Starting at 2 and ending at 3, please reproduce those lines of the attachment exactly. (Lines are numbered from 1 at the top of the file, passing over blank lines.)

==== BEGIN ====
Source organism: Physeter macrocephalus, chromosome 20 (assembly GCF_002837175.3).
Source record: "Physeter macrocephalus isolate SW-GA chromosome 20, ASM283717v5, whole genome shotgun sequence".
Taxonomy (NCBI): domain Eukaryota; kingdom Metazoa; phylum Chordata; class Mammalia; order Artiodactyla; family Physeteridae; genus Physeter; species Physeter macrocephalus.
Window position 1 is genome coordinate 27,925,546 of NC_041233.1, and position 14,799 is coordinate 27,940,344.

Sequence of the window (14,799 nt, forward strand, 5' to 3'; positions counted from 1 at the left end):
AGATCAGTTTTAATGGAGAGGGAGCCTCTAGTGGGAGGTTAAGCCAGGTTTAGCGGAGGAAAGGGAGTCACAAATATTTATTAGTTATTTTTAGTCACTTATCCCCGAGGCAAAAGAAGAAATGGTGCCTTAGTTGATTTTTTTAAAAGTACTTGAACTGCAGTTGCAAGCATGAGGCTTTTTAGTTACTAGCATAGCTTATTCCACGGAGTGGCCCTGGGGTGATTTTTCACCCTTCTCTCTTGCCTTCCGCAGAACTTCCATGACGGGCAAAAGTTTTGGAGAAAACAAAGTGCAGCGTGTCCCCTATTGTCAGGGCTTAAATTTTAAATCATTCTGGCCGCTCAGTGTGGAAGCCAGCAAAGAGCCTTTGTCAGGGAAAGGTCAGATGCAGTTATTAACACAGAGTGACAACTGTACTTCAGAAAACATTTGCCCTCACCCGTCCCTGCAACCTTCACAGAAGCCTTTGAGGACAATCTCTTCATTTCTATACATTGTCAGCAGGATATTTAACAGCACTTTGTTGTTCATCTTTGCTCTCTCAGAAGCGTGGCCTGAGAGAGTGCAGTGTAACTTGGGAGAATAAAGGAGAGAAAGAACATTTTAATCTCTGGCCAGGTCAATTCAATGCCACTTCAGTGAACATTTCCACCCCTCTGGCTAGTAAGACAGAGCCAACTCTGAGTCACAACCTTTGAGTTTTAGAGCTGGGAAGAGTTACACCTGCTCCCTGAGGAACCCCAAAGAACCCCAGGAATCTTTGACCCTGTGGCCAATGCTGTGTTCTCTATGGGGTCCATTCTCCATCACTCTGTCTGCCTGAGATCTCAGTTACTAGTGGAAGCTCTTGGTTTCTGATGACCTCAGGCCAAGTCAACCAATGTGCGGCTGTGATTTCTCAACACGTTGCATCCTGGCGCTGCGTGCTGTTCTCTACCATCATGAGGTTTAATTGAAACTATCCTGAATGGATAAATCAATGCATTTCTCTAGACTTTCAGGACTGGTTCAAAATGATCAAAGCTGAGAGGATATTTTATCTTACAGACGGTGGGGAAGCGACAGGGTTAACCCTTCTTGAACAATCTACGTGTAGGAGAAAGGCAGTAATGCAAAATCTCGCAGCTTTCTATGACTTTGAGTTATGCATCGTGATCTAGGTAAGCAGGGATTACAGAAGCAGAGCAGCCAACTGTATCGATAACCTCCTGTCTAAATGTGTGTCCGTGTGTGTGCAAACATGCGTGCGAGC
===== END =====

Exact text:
Source record: "Physeter macrocephalus isolate SW-GA chromosome 20, ASM283717v5, whole genome shotgun sequence".
Taxonomy (NCBI): domain Eukaryota; kingdom Metazoa; phylum Chordata; class Mammalia; order Artiodactyla; family Physeteridae; genus Physeter; species Physeter macrocephalus.